Protesters threw garbage, spat and hurled insults at the women and three police officers were slightly injured during the protests, The Jerusalem Post reported.
It was the first time Women of the Wall legally prayed at the wall following a court ruling.
Rabbi Susan Silverman, sister of comedian Sarah Silverman, told the Post haredi men spat on her three daughters, threw coffee at the Women of the Wall activists and that a little girl next to her was struck in the head.
Oshrat Ben Shimshon, a representative of Women of the Wall, told Israel Radio, "Orthodox rabbis have determined that there is no halachik [religious law] barrier to women praying with prayer shawls and tefillin [a set of boxes holding verses from the Torah] and reading from the Torah."
Natan Sharansky, chairman of The Jewish Agency for Israel, said a long-lasting solution was needed immediately. He said Friday's clashes at the Western Wall reinforced Israel's need to allow any Jew, group of Jews or Jewish community to pray at the Western Wall in accordance with their customs.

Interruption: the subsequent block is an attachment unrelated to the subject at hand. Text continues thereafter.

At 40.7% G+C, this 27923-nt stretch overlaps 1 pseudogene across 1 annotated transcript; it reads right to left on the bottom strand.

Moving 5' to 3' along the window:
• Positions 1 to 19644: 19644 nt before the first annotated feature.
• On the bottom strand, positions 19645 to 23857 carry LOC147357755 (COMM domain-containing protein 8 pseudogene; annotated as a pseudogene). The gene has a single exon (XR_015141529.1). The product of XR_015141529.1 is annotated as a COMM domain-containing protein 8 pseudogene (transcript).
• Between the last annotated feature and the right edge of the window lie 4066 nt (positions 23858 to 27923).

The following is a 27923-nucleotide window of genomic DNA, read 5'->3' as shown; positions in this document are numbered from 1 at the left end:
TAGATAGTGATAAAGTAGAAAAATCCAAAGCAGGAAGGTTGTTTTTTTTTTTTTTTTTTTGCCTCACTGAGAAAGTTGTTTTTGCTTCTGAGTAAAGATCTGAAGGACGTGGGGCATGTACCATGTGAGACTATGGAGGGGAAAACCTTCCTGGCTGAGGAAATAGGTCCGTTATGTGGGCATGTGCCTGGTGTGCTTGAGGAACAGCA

Over a human barrier of security forces, protesters shouted at the Women of the Wall activists as they held their first monthly service without restrictions following a court ruling that reinterpreted existing laws to allow them to perform their own customs -- such as wearing prayer shawls and tefillin -- without fear of being arrested.